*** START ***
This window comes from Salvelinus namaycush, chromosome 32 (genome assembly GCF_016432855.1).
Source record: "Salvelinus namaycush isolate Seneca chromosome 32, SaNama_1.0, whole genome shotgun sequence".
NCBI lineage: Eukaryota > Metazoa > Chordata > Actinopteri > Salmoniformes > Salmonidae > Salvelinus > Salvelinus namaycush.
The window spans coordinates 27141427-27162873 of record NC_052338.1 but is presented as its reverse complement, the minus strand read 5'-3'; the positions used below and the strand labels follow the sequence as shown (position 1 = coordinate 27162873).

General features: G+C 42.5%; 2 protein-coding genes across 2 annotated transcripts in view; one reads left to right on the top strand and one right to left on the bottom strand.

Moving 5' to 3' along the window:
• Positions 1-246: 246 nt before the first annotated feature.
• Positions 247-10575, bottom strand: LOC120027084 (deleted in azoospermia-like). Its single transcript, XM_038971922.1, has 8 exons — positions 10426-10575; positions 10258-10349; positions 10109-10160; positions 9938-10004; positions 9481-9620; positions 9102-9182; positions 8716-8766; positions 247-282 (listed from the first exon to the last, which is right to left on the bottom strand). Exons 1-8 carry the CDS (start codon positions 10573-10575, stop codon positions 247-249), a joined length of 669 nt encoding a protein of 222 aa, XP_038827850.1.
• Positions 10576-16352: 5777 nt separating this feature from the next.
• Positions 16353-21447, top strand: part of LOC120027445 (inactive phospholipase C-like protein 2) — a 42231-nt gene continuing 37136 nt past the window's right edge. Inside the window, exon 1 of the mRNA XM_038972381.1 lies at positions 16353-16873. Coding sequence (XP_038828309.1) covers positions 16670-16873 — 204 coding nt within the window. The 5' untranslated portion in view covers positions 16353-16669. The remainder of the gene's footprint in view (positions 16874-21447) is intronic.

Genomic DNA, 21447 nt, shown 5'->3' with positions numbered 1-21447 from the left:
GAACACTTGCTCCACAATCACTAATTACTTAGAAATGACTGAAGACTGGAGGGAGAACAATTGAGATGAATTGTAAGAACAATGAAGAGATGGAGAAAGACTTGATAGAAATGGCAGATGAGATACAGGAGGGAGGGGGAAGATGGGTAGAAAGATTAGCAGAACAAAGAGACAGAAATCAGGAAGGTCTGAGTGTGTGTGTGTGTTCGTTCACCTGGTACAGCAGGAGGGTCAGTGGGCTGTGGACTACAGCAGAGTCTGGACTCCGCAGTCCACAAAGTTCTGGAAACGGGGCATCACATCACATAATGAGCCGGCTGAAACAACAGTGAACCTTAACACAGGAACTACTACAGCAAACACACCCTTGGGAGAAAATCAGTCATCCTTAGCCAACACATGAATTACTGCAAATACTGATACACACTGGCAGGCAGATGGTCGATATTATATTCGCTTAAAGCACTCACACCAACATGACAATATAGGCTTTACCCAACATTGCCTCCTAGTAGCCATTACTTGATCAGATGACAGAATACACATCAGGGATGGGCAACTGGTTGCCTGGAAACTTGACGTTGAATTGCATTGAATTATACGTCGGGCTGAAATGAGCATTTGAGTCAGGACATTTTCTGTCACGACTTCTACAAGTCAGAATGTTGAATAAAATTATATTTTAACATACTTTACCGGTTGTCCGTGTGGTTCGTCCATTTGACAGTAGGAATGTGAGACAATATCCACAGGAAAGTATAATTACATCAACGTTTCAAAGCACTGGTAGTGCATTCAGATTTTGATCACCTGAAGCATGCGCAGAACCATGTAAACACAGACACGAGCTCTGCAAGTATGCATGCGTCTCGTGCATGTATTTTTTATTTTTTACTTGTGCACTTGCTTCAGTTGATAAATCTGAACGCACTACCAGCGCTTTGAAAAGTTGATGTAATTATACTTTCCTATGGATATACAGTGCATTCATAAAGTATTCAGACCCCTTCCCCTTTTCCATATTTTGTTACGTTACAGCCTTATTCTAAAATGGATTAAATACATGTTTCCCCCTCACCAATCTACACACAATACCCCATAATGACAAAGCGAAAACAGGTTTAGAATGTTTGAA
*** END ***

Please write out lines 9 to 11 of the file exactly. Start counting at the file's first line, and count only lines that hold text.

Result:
• Positions 10576-16352: 5777 nt separating this feature from the next.
• Positions 16353-21447, top strand: part of LOC120027445 (inactive phospholipase C-like protein 2) — a 42231-nt gene continuing 37136 nt past the window's right edge. Inside the window, exon 1 of the mRNA XM_038972381.1 lies at positions 16353-16873. Coding sequence (XP_038828309.1) covers positions 16670-16873 — 204 coding nt within the window. The 5' untranslated portion in view covers positions 16353-16669. The remainder of the gene's footprint in view (positions 16874-21447) is intronic.

Genomic DNA, 21447 nt, shown 5'->3' with positions numbered 1-21447 from the left: